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President Joe Biden’s Memorial Day address calls for defense of democracy: ‘Liberty and union, now and forever’

President Biden delivers the Memorial Day Address at the 153rd National Memorial Day Observance, Arlington National Cemetery, May 31, 2021. (White House/Released)

President Joe Biden in his Memorial Day address called on Americans to join the “battle of our time” — a struggle for democracy over autocracy and oppression — to honor those buried at Arlington National Cemetery and around the world who “gave their all” for the United States.

Biden sought to comfort families of the fallen — referencing pain and pride for his son, Beau Biden, the former Delaware attorney general and a major in the Army National Guard who died of cancer in 2015 — and to fire up Americans against ongoing attacks on democratic norms, decency and freedom, both abroad and at home.

Biden invoked former U.S. Sen. Daniel Webster of Massachusetts, arguing the New England statesman’s 1830 cry of “Liberty and union, now and forever, one and inseparable” resonates “even now.”

“Democracy must be defended at all costs,” Biden said. “That’s the soul of America. And I believe it’s a soul worth fighting for. A soul worth dying for. The soul of America is animated by the perennial battle between our worst instincts — which we’ve seen of late — and our better angels. Between ‘Me first’ and ‘We the people,’ between greed and generosity, cruelty and kindness, captivity and freedom … between dreams for democracy and the appetite for autocracy.”

American troops, Biden said, have “fought this battle, but it’s also the battle of our time … Democracy itself is at peril, here at home and around the world. How we honor the memory of the fallen will determine whether or not democracy will endure.”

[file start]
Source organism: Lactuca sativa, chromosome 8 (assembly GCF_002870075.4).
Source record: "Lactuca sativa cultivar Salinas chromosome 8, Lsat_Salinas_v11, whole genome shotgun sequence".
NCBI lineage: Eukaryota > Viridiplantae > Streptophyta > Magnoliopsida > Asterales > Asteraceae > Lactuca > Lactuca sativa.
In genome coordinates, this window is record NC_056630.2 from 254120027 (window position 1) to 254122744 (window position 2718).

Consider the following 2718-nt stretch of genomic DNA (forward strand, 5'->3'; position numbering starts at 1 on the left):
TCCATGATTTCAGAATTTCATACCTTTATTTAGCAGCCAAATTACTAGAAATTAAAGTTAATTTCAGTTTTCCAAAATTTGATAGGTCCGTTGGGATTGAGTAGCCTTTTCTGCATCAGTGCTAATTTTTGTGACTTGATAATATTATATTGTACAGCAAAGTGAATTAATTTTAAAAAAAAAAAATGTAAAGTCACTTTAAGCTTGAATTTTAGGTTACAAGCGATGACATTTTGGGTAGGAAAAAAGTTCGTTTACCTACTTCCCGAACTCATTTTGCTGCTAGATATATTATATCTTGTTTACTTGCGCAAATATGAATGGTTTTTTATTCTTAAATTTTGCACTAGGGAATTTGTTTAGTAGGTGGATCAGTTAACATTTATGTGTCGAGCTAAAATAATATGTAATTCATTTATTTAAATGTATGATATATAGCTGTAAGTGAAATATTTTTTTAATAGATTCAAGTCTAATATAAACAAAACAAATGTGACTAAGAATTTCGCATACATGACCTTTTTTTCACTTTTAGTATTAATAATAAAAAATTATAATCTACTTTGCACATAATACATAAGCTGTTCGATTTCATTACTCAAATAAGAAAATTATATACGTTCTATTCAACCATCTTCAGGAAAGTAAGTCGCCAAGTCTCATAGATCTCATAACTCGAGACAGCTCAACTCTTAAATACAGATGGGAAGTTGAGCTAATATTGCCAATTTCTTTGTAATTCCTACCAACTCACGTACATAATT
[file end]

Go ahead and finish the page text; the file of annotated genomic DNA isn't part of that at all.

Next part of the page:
The president did not mention his predecessor, nor did Biden address restrictive voting laws proposed in dozens of states — which he called “un-American” on Saturday — nor political polarization in Congress.

But Biden argued in favor of voting rights, economic opportunities for all, free speech and freedom of the press — hallmarks of democracy and a way of life that he said American service members fought and died for.

Empathy, Biden said, is the “fuel of liberty,” and he called on Americans to “see each other as neighbors, not as enemies, and even when we disagree, to understand each other.”

“Unity is essential to life, liberty and the pursuit of happiness,” Biden added. “Remember those who gave their all in the cause of liberty and the cause of union.”

The speech came after Biden, joined by first lady Jill Biden, Vice President Kamala Harris and second gentleman Doug Emhoff, laid a wreath at the Tomb of the Unknown Soldier commemorating service members whose remains have not been identified.


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